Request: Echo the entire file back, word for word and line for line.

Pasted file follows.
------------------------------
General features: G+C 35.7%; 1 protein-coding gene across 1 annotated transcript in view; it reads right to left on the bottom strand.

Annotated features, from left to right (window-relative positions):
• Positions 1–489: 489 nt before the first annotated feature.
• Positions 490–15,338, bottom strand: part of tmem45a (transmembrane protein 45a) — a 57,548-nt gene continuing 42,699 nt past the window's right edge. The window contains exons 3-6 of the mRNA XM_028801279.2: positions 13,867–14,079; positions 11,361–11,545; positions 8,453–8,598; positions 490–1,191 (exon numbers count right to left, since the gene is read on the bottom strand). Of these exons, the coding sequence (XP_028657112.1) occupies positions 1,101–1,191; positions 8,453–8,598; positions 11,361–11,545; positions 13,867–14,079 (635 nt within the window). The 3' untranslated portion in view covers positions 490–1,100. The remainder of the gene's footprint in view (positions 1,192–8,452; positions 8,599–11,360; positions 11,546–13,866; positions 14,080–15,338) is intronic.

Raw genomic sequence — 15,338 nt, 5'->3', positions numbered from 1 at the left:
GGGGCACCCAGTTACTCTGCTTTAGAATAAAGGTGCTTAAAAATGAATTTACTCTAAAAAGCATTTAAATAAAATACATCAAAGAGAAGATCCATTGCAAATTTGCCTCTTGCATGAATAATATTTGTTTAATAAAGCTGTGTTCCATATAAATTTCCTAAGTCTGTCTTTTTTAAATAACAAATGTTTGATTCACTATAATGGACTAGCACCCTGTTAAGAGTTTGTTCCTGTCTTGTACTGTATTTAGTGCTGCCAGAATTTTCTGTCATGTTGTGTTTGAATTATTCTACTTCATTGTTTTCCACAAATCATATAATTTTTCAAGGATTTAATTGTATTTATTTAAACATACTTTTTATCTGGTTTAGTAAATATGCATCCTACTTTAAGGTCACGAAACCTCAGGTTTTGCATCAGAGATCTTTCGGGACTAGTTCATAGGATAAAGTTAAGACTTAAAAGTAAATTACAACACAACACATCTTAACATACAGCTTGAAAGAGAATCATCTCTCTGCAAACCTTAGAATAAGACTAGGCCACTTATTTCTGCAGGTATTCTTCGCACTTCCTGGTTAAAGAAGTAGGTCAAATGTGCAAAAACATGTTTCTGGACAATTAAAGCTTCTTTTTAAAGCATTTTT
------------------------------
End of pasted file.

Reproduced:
General features: G+C 35.7%; 1 protein-coding gene across 1 annotated transcript in view; it reads right to left on the bottom strand.

Annotated features, from left to right (window-relative positions):
• Positions 1–489: 489 nt before the first annotated feature.
• Positions 490–15,338, bottom strand: part of tmem45a (transmembrane protein 45a) — a 57,548-nt gene continuing 42,699 nt past the window's right edge. The window contains exons 3-6 of the mRNA XM_028801279.2: positions 13,867–14,079; positions 11,361–11,545; positions 8,453–8,598; positions 490–1,191 (exon numbers count right to left, since the gene is read on the bottom strand). Of these exons, the coding sequence (XP_028657112.1) occupies positions 1,101–1,191; positions 8,453–8,598; positions 11,361–11,545; positions 13,867–14,079 (635 nt within the window). The 3' untranslated portion in view covers positions 490–1,100. The remainder of the gene's footprint in view (positions 1,192–8,452; positions 8,599–11,360; positions 11,546–13,866; positions 14,080–15,338) is intronic.

Raw genomic sequence — 15,338 nt, 5'->3', positions numbered from 1 at the left:
GGGGCACCCAGTTACTCTGCTTTAGAATAAAGGTGCTTAAAAATGAATTTACTCTAAAAAGCATTTAAATAAAATACATCAAAGAGAAGATCCATTGCAAATTTGCCTCTTGCATGAATAATATTTGTTTAATAAAGCTGTGTTCCATATAAATTTCCTAAGTCTGTCTTTTTTAAATAACAAATGTTTGATTCACTATAATGGACTAGCACCCTGTTAAGAGTTTGTTCCTGTCTTGTACTGTATTTAGTGCTGCCAGAATTTTCTGTCATGTTGTGTTTGAATTATTCTACTTCATTGTTTTCCACAAATCATATAATTTTTCAAGGATTTAATTGTATTTATTTAAACATACTTTTTATCTGGTTTAGTAAATATGCATCCTACTTTAAGGTCACGAAACCTCAGGTTTTGCATCAGAGATCTTTCGGGACTAGTTCATAGGATAAAGTTAAGACTTAAAAGTAAATTACAACACAACACATCTTAACATACAGCTTGAAAGAGAATCATCTCTCTGCAAACCTTAGAATAAGACTAGGCCACTTATTTCTGCAGGTATTCTTCGCACTTCCTGGTTAAAGAAGTAGGTCAAATGTGCAAAAACATGTTTCTGGACAATTAAAGCTTCTTTTTAAAGCATTTTT